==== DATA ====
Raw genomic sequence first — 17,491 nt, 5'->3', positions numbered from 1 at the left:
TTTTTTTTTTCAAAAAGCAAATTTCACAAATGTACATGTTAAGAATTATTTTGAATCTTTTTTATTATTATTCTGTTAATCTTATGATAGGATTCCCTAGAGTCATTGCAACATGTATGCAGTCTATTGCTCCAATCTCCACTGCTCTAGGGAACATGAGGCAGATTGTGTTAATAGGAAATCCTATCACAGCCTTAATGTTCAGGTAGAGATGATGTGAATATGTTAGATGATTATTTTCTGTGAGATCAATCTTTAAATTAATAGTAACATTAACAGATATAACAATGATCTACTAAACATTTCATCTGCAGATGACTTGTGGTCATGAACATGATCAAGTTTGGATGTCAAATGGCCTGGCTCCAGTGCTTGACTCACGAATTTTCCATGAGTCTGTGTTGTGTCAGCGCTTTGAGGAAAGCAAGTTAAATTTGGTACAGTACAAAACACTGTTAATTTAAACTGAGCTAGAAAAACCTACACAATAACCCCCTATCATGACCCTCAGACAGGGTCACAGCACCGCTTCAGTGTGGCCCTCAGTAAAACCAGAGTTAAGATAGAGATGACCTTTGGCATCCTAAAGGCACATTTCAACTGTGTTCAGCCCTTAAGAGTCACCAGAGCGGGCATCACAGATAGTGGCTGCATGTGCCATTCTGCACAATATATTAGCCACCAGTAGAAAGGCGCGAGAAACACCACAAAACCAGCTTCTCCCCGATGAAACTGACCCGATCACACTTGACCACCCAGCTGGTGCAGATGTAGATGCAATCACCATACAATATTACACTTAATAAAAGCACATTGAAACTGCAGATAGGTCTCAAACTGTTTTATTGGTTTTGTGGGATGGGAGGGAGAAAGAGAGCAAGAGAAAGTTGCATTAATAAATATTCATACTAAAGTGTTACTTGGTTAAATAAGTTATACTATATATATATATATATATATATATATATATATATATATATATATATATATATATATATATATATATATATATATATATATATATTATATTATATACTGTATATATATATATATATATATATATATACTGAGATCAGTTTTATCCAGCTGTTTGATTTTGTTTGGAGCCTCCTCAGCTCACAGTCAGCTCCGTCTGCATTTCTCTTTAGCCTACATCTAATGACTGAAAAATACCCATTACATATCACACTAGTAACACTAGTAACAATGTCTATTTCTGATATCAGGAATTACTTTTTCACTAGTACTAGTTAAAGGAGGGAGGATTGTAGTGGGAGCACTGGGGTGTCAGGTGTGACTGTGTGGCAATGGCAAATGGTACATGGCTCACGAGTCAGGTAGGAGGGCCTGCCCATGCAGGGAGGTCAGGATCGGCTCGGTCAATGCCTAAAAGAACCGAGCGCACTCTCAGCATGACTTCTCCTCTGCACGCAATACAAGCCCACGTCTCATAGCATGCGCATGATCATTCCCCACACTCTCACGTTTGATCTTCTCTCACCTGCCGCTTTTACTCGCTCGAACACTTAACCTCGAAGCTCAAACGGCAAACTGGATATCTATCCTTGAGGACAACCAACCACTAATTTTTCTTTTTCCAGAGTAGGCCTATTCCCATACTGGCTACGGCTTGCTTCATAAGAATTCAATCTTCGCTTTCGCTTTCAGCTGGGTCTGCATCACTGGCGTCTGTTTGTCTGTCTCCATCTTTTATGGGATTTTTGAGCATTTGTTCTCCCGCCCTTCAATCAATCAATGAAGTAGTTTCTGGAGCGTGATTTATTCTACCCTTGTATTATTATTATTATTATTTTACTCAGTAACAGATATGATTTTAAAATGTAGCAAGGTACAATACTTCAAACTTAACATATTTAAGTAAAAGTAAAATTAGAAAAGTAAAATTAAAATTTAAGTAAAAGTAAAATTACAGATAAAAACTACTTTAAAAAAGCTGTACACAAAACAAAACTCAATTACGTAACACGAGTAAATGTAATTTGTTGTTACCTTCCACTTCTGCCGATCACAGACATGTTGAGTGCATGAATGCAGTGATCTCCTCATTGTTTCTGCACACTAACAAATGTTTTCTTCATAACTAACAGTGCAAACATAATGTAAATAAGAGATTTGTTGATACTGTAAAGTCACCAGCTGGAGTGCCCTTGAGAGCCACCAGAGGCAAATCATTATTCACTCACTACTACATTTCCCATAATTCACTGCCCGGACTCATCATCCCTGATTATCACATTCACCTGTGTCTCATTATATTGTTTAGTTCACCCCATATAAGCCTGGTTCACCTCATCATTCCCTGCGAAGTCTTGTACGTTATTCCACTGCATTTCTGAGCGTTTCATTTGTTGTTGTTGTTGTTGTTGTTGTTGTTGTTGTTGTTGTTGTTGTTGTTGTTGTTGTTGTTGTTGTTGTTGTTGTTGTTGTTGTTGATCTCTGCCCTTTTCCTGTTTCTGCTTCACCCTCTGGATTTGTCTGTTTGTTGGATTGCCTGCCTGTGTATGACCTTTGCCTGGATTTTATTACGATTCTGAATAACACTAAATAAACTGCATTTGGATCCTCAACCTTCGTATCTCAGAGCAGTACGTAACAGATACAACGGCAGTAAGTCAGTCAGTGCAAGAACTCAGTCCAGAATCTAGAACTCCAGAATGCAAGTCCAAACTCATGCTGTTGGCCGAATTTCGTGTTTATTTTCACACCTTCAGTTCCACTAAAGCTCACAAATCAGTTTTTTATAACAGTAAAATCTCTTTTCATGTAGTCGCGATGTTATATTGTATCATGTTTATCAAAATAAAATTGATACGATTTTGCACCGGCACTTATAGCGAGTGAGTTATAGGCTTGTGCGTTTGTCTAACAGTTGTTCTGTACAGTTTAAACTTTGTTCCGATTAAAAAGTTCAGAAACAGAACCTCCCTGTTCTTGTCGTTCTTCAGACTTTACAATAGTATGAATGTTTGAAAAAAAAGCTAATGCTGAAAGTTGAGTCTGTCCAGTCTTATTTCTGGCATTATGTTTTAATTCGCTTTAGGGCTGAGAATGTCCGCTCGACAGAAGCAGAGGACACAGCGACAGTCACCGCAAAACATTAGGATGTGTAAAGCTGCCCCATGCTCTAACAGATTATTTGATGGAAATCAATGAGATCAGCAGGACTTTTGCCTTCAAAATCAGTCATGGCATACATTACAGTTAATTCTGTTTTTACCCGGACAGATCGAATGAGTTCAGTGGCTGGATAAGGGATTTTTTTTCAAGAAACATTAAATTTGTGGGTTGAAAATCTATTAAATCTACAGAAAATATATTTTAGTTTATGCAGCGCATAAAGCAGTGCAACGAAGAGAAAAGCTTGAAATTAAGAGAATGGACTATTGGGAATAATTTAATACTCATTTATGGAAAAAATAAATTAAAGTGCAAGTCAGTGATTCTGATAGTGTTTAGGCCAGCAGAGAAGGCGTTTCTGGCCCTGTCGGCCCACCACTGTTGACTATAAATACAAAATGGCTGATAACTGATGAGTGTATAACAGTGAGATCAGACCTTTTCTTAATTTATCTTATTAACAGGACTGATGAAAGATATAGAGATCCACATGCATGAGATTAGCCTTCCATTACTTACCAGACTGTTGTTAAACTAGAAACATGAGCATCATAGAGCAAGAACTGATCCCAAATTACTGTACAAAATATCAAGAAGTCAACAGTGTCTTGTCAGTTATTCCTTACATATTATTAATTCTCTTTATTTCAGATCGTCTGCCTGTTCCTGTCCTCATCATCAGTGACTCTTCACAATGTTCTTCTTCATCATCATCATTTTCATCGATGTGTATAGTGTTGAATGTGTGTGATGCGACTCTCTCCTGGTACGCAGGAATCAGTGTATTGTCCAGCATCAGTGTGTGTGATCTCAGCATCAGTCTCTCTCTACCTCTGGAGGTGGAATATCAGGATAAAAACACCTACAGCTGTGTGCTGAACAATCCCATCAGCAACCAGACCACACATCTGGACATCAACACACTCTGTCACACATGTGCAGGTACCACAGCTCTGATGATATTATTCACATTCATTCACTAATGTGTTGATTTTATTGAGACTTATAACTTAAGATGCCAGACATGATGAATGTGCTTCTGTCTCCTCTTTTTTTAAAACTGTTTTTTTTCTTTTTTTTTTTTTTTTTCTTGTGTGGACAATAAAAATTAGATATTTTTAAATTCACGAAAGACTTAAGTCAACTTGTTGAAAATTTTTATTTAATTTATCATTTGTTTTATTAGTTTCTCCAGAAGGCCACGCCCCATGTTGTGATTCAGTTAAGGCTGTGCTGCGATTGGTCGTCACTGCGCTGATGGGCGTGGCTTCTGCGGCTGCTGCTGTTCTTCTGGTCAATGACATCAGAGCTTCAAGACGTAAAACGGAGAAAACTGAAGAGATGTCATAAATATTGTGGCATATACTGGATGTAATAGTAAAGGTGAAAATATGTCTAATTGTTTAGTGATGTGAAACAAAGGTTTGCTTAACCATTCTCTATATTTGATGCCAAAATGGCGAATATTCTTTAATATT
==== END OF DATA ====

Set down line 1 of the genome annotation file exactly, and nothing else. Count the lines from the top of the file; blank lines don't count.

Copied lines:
Raw genomic sequence first — 17,491 nt, 5'->3', positions numbered from 1 at the left: